"If in fact the control [of the buildings] went to the government and not the church officials, that would make a difference," AU Executive Director Barry Lynn told The Journal.
Boxer and CMF are defending the grant as a secular pursuit, even though the Los Angeles County Seal debacle earlier this year revealed that there is a wealth of public support for maintaining public religious icons in California.
But just as happened during the county seal debate, it's likely that mission proponents will see no contradiction in defending the importance of a public Christian heritage, while simultaneously saying that the buildings should be interpreted secularly. In fact, CMF's Web site blames the "wrath of secularization" following the Mexican Revolution (and the American occupation of California) for causing the missions to fall into ruin in the first place.
For more historical context on the nature of these buildings and their proselytizing purpose, a quick reference to the California Native American Heritage Commission is in order: "Despite romantic portraits of California missions, they were essentially coercive religious labor camps organized primarily to benefit the colonizers."
As of yet, no date has been set for the lawsuit.
Mayoral Race Quotes
The lively and informal Dec. 21 mayoral debate, sponsored by the League of Conservation Voters, allowed the candidates to jump into a question at any time. The candidates generally agreed with each other on most of the issues, spending more time blasting away at personal character issues. Some quotes:
Bob Hertzberg: "I'm just flabbergasted at the proposal for an $11 billion airport -- [a] building where you've got one ingress and one egress. If your purpose was to try to eliminate traffic or to avoid a terrorist threat, this is about the dumbest thing anybody could have done."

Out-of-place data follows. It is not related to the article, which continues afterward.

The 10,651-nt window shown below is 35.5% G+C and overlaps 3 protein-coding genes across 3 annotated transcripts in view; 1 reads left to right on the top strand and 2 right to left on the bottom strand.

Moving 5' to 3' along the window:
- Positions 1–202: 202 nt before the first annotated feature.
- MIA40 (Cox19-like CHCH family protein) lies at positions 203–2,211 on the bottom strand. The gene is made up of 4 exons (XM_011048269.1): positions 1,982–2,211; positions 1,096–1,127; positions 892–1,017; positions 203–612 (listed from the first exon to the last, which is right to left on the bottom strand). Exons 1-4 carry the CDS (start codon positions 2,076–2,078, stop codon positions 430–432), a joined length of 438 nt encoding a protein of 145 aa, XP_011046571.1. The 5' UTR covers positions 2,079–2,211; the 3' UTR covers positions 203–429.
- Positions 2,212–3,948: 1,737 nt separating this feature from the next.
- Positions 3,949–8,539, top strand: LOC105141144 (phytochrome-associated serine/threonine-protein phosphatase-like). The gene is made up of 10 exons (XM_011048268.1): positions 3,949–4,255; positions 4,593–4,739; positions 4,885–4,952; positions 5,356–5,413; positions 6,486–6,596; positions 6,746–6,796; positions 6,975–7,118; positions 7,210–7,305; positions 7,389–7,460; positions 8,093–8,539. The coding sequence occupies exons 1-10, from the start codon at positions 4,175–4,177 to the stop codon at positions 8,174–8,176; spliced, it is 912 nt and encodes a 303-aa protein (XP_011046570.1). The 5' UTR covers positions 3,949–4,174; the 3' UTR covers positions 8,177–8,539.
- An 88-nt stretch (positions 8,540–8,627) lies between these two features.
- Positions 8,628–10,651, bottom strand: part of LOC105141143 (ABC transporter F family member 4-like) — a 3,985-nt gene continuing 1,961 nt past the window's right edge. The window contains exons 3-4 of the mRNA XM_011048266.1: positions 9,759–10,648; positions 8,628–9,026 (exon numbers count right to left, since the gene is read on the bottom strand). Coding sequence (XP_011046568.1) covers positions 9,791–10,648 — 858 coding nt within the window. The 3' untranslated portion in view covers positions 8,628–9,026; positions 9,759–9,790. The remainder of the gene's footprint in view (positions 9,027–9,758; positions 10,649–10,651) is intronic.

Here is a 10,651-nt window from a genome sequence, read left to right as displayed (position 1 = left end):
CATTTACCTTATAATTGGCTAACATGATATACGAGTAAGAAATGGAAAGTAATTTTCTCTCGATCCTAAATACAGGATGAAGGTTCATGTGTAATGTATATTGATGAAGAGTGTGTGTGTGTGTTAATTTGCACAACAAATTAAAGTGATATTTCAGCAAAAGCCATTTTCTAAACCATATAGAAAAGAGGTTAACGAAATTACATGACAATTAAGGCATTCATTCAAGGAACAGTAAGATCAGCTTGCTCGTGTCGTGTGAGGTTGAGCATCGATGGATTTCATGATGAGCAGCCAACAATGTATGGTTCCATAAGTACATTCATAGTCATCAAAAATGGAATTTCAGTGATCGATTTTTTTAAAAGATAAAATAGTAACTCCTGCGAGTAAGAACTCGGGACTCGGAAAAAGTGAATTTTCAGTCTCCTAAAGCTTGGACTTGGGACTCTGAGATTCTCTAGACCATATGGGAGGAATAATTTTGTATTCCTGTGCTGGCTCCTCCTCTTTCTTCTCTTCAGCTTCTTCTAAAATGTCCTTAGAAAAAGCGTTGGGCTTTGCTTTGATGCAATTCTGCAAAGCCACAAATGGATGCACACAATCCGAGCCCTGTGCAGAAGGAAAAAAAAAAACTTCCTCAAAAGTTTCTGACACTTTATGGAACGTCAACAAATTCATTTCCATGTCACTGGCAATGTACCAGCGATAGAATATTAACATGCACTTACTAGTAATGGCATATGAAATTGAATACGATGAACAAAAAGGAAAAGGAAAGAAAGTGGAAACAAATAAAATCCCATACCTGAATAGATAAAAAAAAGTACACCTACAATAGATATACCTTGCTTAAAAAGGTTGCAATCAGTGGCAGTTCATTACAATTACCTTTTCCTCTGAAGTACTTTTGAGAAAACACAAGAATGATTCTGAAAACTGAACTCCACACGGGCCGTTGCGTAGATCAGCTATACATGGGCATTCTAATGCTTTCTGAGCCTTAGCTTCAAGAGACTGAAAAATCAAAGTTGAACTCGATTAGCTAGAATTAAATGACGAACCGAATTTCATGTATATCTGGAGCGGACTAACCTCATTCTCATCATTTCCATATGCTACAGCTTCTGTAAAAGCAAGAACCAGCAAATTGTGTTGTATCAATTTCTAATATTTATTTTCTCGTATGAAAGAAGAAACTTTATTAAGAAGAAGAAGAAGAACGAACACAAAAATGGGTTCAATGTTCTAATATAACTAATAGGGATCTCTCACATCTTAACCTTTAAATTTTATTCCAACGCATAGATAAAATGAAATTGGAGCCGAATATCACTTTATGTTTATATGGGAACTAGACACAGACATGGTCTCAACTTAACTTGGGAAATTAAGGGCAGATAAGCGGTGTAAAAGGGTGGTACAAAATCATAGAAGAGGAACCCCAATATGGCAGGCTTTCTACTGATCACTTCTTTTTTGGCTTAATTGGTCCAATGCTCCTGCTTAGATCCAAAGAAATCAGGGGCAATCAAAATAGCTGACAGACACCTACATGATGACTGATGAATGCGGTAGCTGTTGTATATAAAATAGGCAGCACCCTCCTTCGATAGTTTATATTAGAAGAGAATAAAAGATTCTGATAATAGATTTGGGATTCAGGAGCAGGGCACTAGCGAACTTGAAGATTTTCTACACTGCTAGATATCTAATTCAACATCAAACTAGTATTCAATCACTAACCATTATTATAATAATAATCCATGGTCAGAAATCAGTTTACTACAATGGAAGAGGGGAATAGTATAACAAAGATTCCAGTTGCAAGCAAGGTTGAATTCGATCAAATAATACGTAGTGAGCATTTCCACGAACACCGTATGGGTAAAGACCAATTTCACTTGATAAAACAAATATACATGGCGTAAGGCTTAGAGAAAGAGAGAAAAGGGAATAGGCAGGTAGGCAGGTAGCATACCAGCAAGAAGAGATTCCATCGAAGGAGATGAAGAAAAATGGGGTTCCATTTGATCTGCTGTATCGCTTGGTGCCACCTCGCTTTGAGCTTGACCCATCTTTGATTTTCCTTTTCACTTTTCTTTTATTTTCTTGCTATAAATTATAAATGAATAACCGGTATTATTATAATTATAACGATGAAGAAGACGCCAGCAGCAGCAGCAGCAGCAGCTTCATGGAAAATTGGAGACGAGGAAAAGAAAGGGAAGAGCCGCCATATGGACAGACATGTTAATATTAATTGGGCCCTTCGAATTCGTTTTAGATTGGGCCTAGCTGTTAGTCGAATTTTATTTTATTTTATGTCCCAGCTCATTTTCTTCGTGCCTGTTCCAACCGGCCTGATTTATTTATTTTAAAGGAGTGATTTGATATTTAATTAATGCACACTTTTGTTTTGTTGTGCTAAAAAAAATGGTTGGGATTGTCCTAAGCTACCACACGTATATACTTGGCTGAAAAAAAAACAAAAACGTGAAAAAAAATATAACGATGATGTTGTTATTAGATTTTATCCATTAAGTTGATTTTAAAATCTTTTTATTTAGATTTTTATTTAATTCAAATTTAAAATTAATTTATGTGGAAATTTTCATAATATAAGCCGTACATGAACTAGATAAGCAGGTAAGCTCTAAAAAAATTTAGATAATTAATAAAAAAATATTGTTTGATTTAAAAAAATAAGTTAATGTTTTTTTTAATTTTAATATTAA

State Sen. Richard Alarcon (D-Van Nuys): "I stood up to Mayor [Richard] Riordan when he wanted to privatize DWP and sell it to Enron. I think we all know that would've been a disaster."
City Councilman Antonio Villaraigosa: "We need to get the Red Line to go down Wilshire Boulevard all the way to ocean. We need to connect the Green Line to LAX and down Lincoln Boulevard to the Expo line. We need to connect the Red Line in North Hollywood to the Metrolink in Sylmar. And if you elect me mayor, that's what I'm going to do."
City Councilman Bernard Parks: "I am the only candidate that has proposed an alternative to the [LAX plan] that was adopted unanimously by the Board of Supervisors -- The mayor has an answer for everything but a solution to nothing."
Mayor James Hahn: "Violent crime is down. Housing production has doubled. We're changing the direction of the Port of L.A. [with] new technologies to plug ships into electric power [and], I stopped construction of a dirty new coal plant."
Upcoming debates: Jan. 11, 7:30 p.m., Temple Judea, 5429 Lindley Ave., Tarzana; Jan. 13, 7:30 p.m., Temple Beth Am, 1039 S. La Cienega Blvd., Los Angeles.